New global health initiative for genomic surveillance of antimicrobial resistance funded by NIHR
The Centre for Genomic Pathogen Surveillance based at the Wellcome Trust Sanger Institute, is to house a Global Health Research Unit to monitor antibiotic resistant bacteria around the globe. Funding for this initiative has been awarded by the National Institute of Health Research (NIHR), to enable DNA sequencing and genomic surveillance of resistant bacteria through National laboratories in the Philippines, India, Nigeria and Colombia.
The £6.8M funding is part of the wider Official Developmental Assistance (ODA) budget from the government, which aims to improve the health of patients and public in low and middle-income countries. Such research is vital to protect the UK at home. Disease knows no borders, and we are continually under threat from poorly understood infections and antimicrobial resistance. Good health is a global endeavour and the UK is a leader in this area of research and innovation.
Coordinated in the UK and in partnership with leading researchers and institutions in The Philippines, India, Nigeria and Colombia, the Global Health Research Unit will provide surveillance data for bacterial pathogens using whole genome sequencing.
The Unit will provide resources and training in genomic methods, enhancing local capacity for spotting and tracking resistant strains. These data will enable local understanding of resistance while also feeding into national and international monitoring of key bacterial infections. Health care professionals will then be able to use this information to inform public health policy locally and globally.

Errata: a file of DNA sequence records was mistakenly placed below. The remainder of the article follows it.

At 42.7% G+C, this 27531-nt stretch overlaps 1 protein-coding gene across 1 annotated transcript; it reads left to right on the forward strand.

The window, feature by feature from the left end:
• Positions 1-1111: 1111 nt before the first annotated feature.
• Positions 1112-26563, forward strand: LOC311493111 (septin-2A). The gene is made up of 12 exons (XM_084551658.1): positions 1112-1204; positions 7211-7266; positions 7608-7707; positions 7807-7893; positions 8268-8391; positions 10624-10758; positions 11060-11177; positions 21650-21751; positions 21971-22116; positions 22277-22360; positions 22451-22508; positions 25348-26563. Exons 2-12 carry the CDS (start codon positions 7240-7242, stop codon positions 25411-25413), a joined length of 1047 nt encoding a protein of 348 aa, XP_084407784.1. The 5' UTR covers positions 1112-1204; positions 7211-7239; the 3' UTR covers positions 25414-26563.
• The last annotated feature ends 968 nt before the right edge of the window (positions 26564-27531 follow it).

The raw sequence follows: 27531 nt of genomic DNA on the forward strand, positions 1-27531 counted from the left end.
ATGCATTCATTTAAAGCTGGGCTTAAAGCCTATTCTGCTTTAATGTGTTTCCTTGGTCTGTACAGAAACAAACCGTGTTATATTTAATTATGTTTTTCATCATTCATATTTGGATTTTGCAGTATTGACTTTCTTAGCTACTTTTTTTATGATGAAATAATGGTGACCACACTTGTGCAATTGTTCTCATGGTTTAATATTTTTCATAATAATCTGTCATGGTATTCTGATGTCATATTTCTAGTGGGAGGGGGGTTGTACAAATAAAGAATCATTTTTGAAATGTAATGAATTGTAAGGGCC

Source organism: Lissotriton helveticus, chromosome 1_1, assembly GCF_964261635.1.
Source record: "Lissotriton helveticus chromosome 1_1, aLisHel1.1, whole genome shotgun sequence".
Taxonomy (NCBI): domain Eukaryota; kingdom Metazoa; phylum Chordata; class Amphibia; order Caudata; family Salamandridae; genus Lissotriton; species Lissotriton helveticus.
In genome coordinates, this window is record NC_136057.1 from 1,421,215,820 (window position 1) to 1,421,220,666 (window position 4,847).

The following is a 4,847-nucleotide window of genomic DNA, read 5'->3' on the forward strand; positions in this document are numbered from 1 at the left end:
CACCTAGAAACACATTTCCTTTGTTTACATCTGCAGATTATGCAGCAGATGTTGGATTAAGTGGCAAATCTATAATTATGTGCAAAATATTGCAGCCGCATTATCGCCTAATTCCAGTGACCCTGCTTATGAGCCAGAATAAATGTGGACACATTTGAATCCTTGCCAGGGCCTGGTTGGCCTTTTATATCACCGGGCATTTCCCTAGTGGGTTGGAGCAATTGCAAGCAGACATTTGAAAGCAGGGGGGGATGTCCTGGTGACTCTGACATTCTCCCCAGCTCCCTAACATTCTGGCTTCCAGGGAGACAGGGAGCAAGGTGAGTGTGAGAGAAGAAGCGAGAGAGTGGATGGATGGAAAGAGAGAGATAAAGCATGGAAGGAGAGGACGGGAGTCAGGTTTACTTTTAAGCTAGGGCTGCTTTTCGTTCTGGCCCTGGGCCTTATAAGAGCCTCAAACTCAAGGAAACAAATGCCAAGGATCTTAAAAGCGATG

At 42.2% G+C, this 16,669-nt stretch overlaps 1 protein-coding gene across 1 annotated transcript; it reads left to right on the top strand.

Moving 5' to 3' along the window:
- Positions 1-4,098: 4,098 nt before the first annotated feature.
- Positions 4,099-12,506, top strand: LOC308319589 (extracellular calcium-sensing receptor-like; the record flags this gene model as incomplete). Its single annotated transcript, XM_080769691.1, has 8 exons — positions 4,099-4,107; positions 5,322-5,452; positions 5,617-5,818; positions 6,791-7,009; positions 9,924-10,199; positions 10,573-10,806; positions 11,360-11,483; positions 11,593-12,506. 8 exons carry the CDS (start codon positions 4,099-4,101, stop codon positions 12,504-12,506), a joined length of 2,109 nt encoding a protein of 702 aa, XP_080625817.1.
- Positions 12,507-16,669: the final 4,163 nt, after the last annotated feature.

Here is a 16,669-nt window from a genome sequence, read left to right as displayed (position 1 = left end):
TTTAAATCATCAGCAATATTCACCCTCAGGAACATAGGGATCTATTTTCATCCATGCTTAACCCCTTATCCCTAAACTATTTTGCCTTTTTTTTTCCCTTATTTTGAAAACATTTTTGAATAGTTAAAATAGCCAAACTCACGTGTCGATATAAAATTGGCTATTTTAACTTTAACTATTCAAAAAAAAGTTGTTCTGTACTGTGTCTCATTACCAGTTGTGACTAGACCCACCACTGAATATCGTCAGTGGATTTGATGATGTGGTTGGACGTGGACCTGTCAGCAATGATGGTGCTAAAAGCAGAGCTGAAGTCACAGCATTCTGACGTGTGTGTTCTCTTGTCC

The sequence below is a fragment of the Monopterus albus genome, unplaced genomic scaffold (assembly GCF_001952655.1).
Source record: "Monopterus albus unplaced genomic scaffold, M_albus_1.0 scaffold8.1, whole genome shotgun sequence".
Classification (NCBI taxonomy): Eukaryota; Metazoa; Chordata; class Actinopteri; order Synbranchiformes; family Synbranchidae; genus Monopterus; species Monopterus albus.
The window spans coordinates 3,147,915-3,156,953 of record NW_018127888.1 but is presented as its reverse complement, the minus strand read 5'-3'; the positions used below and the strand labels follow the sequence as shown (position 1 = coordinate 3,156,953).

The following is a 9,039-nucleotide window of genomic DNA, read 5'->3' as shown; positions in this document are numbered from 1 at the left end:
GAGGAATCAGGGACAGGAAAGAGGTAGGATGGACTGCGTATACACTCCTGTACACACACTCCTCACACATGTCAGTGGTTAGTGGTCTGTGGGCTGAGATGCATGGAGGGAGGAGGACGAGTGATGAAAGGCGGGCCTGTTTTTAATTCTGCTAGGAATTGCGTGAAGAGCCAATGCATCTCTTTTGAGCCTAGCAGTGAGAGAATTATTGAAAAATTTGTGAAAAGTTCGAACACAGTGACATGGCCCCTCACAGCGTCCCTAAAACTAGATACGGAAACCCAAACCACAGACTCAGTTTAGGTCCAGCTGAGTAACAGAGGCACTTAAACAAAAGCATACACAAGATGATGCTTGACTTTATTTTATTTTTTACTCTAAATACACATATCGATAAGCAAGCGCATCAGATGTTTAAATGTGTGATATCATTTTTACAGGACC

“It is tremendous news that NIHR are supporting our Global Health Research Unit. Antibiotic resistance is a major international threat to public health and a global problem, which requires co-ordinated responses across multiple countries. This funding will enable us, and partners, to enhance local capacity for research and active genomic surveillance in the Philippines, India, Nigeria and Colombia. Through sampling and sequencing the DNA of resistant and sensitive bacteria within these strategically relevant countries, we will enhance local research capacity while feeding data into national and international surveillance for monitoring and spotting the emergence of resistance. The information from these units will ultimately help to improve the public health response of entire regions.”
Dr David Aanensen, Director of the Centre for Genomic Pathogen Surveillance at the Wellcome Trust Sanger Institute*
“The award is a major achievement for the Centre for Genomic Pathogen Surveillance. It is wonderful to see the acknowledgement of the substantial research on antimicrobial resistance that is taking place here at the Sanger Institute, and demonstrates strong support for our work from the UK Government.”
Professor Sir Mike Stratton, Director of the Wellcome Trust Sanger Institute
The locations of the four National laboratories are important, as each is already involved in national antimicrobial programmes and plugged into current networks. By enabling genomic tracking, funding will enhance existing surveillance and local research for these regions while feeding into international and global monitoring.
“With the emergence and global spread of antibiotic resistance, there is a huge need for this type of initiative. Low and middle-income countries have the greatest need for assistance, and the four that have been focused on stand to benefit enormously from the impact of this new technology in their own research and healthcare. These units have strategic positions around the globe as gateways to continents and this initiative is a major milestone in progressing towards global surveillance of antibiotic resistance.”
Professor Sharon Peacock, Honorary Faculty member at the Wellcome Trust Sanger Institute and Professor of Microbiology at the London School of Hygiene & Tropical Medicine